Relationship Of Command review by At the Drive-In

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  • Released: Sep 12, 2000
  • Sound: 10
  • Lyrics: 10
  • Overall Impression: 10
  • Reviewer's score: 10 Gem
  • Users' score: 9.8 (47 votes)
At the Drive-In: Relationship Of Command

Sound — 10
Imagine the sound of the alt rock/punk band Sparta crossed with the sound of the prog rock/experimental Mars Volta and you'd get something along the lines of At The Drive-In. Mostly because before starting thier respective bands, the two were in fact were the one. Relationship Of Command is the final effort of At The Drive-In before the group went their seperate ways, therefore it is the most polished and melodic of their albums. This is only compared to other ATDI work however, when stacked up to the normal standards of music, it is raw, loud, and full of energy. With the two overdriven guitars constantly churning out insane jarring riffs, and messed up insanely fast leads. Even the bass shines, carving its own path through the raging torrents of guitars, effects and distortion with bass lines that Flea would be proud of. Overall the chaos fits together quite well and makes for a mental angular sound that would be hard to replicate, and means that the streaks of calm in the album are all the more appreciated.

Lyrics — 10
The lyrics are a huge part of the album, Cedric Bixler as a lyricist/singer is quite talented and his mastery of the english language is amazing. Instead of singing about an everpresent "you" like just about every other songwriter in the world right now, he tells stories and creates vivid imagery with his words, using highly abstract metaphors and similes so the lyrics can be taken on different levels of understanding for different people. In the singing and shouting department he does well for himself as does the backup scream singer/guitarist Jim Ward, adding some much needed meat to Cedric's high notes, giving for some massively catchy, powerful chorus's that you'll find yourself singing weeks after you've heard them.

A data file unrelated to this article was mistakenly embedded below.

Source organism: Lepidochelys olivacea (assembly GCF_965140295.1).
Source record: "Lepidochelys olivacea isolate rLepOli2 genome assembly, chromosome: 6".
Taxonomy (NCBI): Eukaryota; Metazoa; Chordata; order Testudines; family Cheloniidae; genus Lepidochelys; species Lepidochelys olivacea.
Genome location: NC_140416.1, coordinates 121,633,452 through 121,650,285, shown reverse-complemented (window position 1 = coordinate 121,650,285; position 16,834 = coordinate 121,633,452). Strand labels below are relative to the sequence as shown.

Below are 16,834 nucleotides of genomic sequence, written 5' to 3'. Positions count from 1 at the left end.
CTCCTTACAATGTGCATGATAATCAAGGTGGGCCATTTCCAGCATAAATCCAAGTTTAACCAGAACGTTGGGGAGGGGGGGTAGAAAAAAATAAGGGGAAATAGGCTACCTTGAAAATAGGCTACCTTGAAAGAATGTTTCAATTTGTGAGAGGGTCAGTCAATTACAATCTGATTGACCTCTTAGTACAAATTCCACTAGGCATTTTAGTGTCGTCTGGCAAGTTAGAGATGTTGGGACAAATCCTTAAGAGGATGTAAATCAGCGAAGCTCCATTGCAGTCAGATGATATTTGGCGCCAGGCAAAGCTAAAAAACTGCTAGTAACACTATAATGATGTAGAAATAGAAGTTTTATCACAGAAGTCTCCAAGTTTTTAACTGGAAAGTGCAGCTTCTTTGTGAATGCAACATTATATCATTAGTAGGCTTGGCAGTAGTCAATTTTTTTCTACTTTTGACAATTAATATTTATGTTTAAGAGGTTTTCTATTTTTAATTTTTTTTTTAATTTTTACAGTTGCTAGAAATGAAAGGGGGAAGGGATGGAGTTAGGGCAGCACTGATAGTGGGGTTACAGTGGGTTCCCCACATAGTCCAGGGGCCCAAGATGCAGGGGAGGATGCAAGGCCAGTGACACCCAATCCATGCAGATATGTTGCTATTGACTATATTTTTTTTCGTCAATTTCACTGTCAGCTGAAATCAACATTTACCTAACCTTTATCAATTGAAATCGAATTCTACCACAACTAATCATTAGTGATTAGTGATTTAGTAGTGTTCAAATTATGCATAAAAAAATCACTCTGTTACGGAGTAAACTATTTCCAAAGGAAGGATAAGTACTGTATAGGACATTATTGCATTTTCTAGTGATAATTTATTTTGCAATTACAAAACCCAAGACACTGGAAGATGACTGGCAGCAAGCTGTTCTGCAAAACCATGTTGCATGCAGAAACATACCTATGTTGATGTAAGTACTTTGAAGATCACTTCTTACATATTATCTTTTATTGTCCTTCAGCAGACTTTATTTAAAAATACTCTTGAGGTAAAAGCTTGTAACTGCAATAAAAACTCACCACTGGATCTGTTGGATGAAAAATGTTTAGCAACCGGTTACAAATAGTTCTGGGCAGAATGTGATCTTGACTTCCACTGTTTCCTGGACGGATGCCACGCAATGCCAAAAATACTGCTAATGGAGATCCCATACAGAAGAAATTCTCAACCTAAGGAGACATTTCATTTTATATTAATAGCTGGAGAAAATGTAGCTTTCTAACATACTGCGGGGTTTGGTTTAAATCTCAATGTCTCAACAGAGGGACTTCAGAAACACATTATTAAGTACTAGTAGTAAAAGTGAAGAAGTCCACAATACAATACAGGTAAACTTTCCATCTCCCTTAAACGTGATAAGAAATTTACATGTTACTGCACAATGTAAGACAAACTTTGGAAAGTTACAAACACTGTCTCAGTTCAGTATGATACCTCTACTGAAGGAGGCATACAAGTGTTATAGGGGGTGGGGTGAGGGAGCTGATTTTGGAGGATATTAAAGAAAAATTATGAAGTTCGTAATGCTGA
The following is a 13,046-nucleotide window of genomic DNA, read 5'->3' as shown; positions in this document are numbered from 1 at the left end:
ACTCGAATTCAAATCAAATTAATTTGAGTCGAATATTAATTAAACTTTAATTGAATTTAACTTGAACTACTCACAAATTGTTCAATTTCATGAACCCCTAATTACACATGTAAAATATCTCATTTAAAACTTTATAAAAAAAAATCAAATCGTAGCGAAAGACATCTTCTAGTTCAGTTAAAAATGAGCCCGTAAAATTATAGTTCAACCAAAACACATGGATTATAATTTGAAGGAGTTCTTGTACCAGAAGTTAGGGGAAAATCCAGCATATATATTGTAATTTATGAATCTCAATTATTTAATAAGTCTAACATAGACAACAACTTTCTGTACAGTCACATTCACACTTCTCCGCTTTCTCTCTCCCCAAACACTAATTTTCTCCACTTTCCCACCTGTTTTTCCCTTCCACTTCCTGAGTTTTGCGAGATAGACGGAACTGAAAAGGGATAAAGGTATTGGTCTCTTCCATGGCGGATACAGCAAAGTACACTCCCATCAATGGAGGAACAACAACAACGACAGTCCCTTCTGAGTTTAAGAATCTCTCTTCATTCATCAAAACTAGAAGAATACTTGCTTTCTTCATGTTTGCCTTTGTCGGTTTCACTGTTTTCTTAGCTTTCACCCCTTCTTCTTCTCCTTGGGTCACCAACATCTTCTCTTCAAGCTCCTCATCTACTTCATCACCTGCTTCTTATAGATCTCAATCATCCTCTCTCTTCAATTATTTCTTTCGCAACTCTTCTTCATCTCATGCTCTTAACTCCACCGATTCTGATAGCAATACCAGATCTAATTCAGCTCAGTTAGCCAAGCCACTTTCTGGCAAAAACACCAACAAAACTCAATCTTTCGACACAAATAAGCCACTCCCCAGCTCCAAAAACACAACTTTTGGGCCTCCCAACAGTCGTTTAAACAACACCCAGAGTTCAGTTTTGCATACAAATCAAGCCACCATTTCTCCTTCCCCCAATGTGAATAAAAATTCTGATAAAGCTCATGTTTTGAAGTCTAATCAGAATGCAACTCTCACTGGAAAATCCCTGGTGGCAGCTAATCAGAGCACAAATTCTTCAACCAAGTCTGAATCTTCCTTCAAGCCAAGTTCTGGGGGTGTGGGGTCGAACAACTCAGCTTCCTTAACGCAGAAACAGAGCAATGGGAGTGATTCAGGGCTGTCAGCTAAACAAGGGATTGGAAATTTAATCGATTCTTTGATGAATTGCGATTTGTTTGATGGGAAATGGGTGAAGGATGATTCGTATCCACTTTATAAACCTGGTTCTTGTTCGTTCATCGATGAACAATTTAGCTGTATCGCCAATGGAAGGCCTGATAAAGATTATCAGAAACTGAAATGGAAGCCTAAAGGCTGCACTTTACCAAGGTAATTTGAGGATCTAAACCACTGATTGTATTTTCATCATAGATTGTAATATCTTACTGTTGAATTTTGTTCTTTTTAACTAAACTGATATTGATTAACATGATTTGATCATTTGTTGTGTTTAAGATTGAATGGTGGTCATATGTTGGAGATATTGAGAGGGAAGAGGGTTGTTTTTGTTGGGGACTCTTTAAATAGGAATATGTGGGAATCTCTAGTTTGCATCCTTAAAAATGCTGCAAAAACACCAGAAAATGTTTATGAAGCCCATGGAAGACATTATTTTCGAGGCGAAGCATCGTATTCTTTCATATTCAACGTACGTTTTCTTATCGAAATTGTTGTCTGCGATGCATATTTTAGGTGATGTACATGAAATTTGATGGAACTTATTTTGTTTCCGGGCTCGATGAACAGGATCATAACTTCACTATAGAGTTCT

Overall Impression — 10
Don't let the poor grammar and lack of intelligence found in the last review fool you, this album is not just one that wannabe "punks" (I use the term loosely) listen to when they want to try and be profound and/or knowledgeable (both musically and lyrically). Yes that's right, the guitar work IS complicated and unique, and the lyrics are intelligent and complex. All in all, this is a great hard rocking album, although people who are not familiar with this kind of music may find it hard to get into at first, it will soon grow on anyone who hears it, being immensly catchy but harshly angular at the same time. It's a keeper for sure and if stolen or lost another should be bought before you even realise what just happened.

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